Poly(N‑isopropylacrylamide) Microgels under Alcoholic Intoxication: When a LCST Polymer Shows Swelling with Increasing Temperature
journal contributionposted on 12.09.2017 by Sebastian Backes, Patrick Krause, Weronika Tabaka, Marcus U. Witt, Debashish Mukherji, Kurt Kremer, Regine von Klitzing
Any type of content formally published in an academic journal, usually following a peer-review process.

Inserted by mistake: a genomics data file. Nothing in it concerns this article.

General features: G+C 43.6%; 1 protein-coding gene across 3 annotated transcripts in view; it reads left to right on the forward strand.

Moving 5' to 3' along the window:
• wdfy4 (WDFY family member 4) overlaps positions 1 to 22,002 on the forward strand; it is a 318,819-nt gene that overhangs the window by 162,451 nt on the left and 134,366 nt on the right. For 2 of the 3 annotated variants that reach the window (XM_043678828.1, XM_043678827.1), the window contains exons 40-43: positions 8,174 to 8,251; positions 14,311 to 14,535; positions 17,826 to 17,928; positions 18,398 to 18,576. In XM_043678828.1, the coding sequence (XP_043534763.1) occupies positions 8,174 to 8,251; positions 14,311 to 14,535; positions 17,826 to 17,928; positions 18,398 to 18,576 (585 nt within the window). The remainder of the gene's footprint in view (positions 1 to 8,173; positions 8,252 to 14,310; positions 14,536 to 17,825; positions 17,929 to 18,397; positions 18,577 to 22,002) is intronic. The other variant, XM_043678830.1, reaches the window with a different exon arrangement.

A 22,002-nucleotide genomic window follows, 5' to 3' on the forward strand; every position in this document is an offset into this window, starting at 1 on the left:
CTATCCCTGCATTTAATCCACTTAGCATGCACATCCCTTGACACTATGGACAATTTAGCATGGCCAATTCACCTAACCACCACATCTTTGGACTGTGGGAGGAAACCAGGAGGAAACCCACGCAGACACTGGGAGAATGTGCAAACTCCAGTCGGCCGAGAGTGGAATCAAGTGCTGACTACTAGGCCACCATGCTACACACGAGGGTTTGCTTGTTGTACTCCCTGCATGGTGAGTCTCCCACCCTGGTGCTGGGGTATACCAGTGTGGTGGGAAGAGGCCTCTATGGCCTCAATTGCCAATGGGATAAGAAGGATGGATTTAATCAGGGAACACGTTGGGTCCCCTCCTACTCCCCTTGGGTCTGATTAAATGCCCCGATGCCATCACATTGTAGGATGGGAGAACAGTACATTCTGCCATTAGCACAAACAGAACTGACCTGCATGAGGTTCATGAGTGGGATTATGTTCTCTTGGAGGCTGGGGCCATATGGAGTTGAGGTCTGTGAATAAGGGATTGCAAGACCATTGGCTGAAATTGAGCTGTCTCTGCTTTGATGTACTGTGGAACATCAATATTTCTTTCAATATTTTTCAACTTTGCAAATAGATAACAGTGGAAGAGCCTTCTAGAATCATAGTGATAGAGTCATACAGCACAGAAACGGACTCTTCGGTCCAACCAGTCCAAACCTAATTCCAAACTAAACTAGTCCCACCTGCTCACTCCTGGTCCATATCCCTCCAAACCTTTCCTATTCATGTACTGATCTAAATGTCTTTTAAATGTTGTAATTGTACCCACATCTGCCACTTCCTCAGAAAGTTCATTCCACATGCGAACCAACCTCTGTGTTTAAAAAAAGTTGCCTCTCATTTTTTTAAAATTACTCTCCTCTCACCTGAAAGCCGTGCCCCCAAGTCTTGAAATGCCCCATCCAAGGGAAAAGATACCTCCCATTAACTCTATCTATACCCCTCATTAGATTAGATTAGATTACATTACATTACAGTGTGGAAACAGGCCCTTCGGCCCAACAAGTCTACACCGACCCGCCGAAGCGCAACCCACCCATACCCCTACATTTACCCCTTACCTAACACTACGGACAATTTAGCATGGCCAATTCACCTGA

Poly(N-isopropylacrylamide) (PNIPAM) microgel is a smart polymer that shows a volume phase transition temperature (VPTT) at around 32 °C in aqueous solutions, above which it collapses. In this work, combining experiments and molecular simulations, it is shown that PNIPAM microgels do not always exhibit a collapsed structure above the VPTT. Instead, PNIPAM in aqueous alcohol mixtures shows a two-step conformational transition, i.e., a collapse at low temperatures (T < 32 °C) and a reswelling when T > 50 °C. The present analysis indicates that delicate microscopic interaction details, together with the bulk solution properties, play a key role in dictating the reswelling behavior. Even when PNIPAM microgels swell with increasing T, this is not a standard upper critical solution behavior.